Chukotka Autonomous Okrug Anadyr
 Jewish Autonomous Oblast Birobidzhan
 Kamchatka Krai Petropavlovsk-Kamchatsky
 Khabarovsk Krai Khabarovsk
 Magadan Oblast Magadan
 Primorsky Krai Vladivostok
 Sakhalin Oblast Yuzhno-Sakhalinsk
Ural Federal District
 Chelyabinsk Oblast Chelyabinsk
 Sverdlovsk Oblast Yekaterinburg

Major cities

The most populous city of Siberia, as well as the third most populous city of Russia, is the city of Novosibirsk. Present-day Novosibirsk is an important business, science, manufacturing and cultural center of the Asian part of Russia.

Omsk played an important role in the Russian Civil War serving as a provisional Russian capital, as well in the expansion into and governing of Central Asia. In addition to its cultural status, it has become a major oil-refining, education, transport and agriculture hub.

Other historic cities of Siberia include Tobolsk (the first capital and the only kremlin in Siberia), Tomsk (formerly a wealthy merchant's town) and Irkutsk (former seat of Eastern Siberia's governor general, near lake Baikal).

Other major cities include: Barnaul, Kemerovo, Krasnoyarsk, Novokuznetsk, Tyumen.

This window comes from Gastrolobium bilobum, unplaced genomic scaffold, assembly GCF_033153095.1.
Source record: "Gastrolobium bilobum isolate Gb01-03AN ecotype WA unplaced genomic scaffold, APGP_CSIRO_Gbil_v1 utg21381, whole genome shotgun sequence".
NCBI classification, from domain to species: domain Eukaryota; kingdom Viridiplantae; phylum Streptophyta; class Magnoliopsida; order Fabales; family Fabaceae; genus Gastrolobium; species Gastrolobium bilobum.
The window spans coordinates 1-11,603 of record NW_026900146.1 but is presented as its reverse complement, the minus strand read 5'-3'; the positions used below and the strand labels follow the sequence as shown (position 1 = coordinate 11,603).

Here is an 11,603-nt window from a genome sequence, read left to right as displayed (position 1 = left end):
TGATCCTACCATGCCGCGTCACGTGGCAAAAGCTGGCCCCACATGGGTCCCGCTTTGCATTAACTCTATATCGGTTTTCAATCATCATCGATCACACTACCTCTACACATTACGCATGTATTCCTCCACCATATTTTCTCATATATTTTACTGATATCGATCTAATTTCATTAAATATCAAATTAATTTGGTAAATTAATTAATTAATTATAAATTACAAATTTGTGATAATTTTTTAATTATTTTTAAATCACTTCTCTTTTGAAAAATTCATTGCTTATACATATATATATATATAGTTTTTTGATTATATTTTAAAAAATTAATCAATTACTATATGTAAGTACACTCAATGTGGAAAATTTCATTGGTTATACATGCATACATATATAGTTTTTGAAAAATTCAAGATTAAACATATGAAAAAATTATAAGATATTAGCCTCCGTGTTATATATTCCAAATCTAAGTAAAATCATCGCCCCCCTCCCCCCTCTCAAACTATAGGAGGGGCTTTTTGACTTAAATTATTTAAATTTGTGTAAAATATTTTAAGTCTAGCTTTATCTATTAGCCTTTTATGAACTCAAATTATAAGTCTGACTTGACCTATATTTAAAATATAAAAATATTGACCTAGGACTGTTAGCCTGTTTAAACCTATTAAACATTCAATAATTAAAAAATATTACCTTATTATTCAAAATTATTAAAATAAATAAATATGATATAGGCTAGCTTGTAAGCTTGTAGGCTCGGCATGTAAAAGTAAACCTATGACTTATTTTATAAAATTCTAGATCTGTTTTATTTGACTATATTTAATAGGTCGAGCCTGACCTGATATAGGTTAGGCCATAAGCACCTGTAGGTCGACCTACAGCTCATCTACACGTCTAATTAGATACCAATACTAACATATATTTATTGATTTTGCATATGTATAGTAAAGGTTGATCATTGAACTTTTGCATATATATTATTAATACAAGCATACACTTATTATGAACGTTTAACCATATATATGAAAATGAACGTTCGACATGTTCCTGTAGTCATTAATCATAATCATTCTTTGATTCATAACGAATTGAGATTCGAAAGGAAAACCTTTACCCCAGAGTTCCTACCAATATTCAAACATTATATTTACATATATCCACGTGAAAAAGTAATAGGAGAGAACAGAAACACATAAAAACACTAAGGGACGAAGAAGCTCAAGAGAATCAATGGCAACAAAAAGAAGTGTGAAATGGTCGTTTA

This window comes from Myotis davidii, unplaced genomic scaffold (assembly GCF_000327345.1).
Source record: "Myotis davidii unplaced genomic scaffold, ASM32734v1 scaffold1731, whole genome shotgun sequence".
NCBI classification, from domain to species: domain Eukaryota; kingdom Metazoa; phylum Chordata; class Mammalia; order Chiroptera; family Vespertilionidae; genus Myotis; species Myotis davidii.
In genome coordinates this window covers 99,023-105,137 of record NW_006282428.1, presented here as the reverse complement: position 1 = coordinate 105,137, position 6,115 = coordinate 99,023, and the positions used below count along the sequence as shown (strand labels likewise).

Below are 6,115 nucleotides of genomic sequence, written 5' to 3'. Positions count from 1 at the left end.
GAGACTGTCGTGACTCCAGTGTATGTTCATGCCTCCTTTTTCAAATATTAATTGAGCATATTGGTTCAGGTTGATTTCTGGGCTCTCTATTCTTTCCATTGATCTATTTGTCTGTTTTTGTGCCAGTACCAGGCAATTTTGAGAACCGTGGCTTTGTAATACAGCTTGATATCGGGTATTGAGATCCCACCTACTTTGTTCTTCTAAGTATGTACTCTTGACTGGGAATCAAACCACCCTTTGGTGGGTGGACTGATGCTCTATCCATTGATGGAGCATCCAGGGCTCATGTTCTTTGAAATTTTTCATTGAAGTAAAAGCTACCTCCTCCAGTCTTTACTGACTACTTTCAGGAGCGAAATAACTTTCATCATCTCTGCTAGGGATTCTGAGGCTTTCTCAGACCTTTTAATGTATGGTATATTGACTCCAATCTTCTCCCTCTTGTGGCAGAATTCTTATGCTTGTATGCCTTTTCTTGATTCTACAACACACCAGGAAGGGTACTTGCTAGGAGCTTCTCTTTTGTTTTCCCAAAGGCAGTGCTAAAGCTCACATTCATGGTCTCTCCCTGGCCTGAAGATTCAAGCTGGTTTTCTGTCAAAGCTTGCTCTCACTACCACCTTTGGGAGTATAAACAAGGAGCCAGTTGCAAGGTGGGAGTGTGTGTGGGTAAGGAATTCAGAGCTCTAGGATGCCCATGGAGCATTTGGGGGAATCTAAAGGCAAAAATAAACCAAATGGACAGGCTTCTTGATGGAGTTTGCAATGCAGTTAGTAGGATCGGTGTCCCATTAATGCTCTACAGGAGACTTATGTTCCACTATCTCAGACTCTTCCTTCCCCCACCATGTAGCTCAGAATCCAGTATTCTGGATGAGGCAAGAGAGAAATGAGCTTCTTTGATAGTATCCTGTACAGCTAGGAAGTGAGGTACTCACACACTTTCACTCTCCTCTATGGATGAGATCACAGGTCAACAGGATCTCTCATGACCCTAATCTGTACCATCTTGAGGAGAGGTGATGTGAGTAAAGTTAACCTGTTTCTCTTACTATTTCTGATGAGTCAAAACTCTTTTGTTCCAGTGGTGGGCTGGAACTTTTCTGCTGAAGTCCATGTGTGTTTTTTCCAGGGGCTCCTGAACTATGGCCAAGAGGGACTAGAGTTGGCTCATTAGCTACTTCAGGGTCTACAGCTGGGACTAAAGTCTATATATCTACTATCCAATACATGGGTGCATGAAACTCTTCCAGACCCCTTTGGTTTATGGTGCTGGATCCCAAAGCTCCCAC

Wider definitions of geographic Siberia also include the cities of: Chelyabinsk and Yekaterinburg in the Urals, Khabarovsk and Vladivostok in the Russian Far East, and even Petropavlovsk in Kazakhstan and Harbin in China.


Russian oil and gas pipelines in use

Novosibirsk is the largest by population and the most important city for the Siberian economy; with an extra boost since 2000 when it was designated a regional center for the executive bureaucracy (Siberian Federal District). Omsk is a historic and currently the second largest city in the region, and since 1950s hosting Russia's largest oil refinery.

Siberia is extraordinarily rich in minerals, containing ores of almost all economically valuable metals. It has some of the world's largest deposits of nickel, gold, lead, coal, molybdenum, gypsum, diamonds, diopside, silver and zinc, as well as extensive unexploited resources of oil and natural gas.[80] Around 70% of Russia's developed oil fields are in the Khanty-Mansiysk region.[81] Russia contains about 40% of the world's known resources of nickel at the Norilsk deposit in Siberia. Norilsk Nickel is the world's biggest nickel and palladium producer.[82]